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Peer Reviewed Article

Tao Hsu, Andrew Lucas, Robert E. Kane, Shane McClure, and Nathan Renfro

Sapphire has been mined in the western U.S. state of Montana for more than a century and a half. Historically, gem-quality sapphires have been mined commercially in four main areas in southwestern Montana, shown in figure 1: the upper Missouri River gravel bars (1865), Dry Cottonwood Creek (1889), Rock Creek (1892), and Yogo Gulch (1895).

Today, the first two areas remain quite active, while operations in Yogo Gulch and Dry Cottonwood Creek have been suspended for many years. To better understand the characteristics of Montana sapphire and record current mining and commercial activities, GIA sent a team to visit the placer deposits at the upper Missouri River and Rock Creek areas in August 2015.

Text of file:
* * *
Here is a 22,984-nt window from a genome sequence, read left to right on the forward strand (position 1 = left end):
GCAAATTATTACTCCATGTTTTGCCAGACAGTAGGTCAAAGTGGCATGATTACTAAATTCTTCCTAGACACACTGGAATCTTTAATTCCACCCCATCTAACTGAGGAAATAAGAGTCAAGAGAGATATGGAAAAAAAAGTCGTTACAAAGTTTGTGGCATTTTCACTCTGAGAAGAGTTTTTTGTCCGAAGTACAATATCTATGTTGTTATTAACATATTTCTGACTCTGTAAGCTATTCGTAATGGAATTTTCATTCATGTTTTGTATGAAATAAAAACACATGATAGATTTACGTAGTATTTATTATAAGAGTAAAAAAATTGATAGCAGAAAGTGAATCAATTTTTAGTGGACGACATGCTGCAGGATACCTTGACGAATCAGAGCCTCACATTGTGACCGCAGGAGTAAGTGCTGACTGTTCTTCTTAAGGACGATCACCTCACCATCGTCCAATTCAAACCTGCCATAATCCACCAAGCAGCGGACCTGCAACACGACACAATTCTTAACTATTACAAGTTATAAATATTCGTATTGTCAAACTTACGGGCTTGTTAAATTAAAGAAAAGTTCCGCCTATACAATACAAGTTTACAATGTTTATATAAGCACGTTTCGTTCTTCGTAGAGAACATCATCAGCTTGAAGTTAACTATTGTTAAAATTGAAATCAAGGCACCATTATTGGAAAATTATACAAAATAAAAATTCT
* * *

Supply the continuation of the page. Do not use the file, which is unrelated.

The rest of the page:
Since the latter half of the 19th century, Montana’s history has been intertwined with gold, silver, and copper mining. Corundum was discovered during the course of gold mining activities in southwestern Montana.

Before the 1940s, the state’s alluvial sapphire deposits were exploited mainly to supply the watch industry, but production fell dramatically with the use of synthetic sapphire in watch bearings (Emmett and Douthit, 1993). Among Montana’s secondary deposits, Rock Creek (figure 2) is the only area mined specifically for sapphire from its discovery in 1892 until World War II (Clabaugh, 1952).

Read more of this fascinating article at GIA's website.

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